Most everyone responded to the fact that she had been cruel and that if I had accepted her apology that night, she would learn nothing from the interchange. At the time, I felt exactly the same way. I wanted her to have something to reflect on, something that might give her a shove towards change. Even so, I’m left with me, not her, I’m left with me and my anger and my hurt and my steadfast refusal to accept her apology. She may have learned something about herself, but, then, I learned something about myself as well.
Kindness is easy when people ‘deserve’ it.
But here’s the thing.
It’s not my job to be an object lesson for others.
It’s not my responsibility for someone else’s growth.
It’s not life’s work to edify anyone.
Without wanting to sound selfish, shouldn’t I be able to simply live my life for me, not the inspiration or education of others?
Shouldn’t I be able to take the easy way out of situations so that I don’t end up bruised, so that my soul doesn’t grow a hard shell?
Why is she more important in that situation than me? Why is her edification more important than the way I will feel about this the next day and, obviously, years later?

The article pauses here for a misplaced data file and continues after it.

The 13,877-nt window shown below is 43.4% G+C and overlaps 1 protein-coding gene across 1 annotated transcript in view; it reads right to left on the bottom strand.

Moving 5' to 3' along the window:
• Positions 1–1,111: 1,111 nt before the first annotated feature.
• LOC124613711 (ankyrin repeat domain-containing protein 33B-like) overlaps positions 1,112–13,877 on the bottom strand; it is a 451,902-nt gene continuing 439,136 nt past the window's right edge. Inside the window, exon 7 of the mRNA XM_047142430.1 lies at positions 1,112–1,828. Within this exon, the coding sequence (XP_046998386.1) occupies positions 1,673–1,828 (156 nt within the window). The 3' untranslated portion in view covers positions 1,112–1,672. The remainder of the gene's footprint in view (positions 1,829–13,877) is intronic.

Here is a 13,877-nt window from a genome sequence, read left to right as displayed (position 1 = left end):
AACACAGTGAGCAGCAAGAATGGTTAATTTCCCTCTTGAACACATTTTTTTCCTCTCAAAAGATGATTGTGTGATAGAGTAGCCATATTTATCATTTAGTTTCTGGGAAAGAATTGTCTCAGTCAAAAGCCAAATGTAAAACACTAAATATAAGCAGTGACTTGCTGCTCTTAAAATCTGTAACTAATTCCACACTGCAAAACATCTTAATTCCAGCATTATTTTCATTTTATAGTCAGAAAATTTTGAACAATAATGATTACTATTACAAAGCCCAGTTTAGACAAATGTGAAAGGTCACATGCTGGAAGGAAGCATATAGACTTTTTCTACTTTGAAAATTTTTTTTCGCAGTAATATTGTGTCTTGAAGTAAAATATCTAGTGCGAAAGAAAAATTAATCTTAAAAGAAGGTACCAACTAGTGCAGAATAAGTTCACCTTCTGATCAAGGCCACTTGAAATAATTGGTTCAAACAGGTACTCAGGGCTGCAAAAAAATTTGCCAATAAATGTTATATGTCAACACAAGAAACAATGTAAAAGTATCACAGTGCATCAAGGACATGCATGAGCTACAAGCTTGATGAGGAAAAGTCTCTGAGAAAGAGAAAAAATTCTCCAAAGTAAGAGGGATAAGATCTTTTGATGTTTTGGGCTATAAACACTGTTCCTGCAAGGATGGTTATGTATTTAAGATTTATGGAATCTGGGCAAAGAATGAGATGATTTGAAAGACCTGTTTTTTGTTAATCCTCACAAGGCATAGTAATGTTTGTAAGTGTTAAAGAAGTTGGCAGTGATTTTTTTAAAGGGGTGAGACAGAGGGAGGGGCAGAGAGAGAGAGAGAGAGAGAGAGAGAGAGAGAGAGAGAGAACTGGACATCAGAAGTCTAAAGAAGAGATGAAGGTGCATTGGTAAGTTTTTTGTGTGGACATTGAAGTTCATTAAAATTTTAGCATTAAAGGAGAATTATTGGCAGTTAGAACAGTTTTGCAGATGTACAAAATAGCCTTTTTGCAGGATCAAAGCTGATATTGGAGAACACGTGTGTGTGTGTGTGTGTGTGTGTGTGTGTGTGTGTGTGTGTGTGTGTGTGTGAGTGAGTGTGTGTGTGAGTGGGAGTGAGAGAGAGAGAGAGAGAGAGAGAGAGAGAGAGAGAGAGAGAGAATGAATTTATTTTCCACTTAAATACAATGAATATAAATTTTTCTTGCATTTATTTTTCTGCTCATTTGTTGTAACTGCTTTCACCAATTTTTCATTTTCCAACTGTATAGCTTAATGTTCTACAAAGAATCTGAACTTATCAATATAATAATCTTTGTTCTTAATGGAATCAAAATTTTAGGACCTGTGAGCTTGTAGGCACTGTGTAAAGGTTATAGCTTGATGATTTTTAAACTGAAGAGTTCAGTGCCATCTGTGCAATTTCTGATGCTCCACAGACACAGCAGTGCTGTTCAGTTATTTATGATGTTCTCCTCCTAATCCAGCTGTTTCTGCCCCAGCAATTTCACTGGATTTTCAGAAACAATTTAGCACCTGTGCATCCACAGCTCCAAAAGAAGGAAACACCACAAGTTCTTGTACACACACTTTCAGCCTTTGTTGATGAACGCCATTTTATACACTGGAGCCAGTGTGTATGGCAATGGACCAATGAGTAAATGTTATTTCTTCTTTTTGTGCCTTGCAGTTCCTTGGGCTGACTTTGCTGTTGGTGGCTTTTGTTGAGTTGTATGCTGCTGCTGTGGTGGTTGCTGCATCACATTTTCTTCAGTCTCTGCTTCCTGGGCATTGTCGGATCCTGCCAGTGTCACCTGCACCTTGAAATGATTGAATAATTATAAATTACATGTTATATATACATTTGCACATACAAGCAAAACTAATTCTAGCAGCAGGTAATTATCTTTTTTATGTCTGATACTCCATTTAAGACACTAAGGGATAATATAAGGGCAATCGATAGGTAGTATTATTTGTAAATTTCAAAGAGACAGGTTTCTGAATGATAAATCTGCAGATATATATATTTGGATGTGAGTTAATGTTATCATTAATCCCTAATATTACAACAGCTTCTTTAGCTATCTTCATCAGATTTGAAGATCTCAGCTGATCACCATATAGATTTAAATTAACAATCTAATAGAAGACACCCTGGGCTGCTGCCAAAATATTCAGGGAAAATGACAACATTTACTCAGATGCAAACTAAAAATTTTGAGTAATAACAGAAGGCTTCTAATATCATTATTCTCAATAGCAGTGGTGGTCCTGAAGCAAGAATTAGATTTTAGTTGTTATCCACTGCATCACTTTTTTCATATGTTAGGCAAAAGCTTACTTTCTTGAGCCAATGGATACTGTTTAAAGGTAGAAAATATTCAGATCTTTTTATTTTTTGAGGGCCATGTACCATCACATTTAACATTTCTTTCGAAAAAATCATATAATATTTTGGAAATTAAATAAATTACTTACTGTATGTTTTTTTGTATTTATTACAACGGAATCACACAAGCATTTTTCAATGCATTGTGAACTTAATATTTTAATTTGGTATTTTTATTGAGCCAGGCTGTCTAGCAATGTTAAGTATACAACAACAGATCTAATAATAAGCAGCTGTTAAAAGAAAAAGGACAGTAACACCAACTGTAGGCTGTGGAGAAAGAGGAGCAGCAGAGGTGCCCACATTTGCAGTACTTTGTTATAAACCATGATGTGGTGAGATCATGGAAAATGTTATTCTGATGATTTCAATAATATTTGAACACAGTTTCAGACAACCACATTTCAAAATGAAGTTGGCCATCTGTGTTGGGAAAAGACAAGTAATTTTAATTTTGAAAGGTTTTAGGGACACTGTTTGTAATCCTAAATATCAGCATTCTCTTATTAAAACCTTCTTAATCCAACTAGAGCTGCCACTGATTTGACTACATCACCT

Disabled people don’t exist solely for the betterment of humankind, no matter what Tiny Tim said. Disabled people need to grab onto their our lives and live them defiantly. We need to take care of ourselves as we interact with those who would use us, those would would anecdotalize their interactions with us, those who would take from us will still thinking us beggars. We have stories too.
Stories that visit us at night, stories that always end up being about someone else rather than ourselves. It’s hard, even for me, a storyteller, to place disability at the center of the stage, rather than something that is acted upon, responded to or drained of personal colour.
Disabled stories matter.
Disabled lives need to be lived in such a way that we are each the protagonist in our own lives. That is a much harder task than you might think.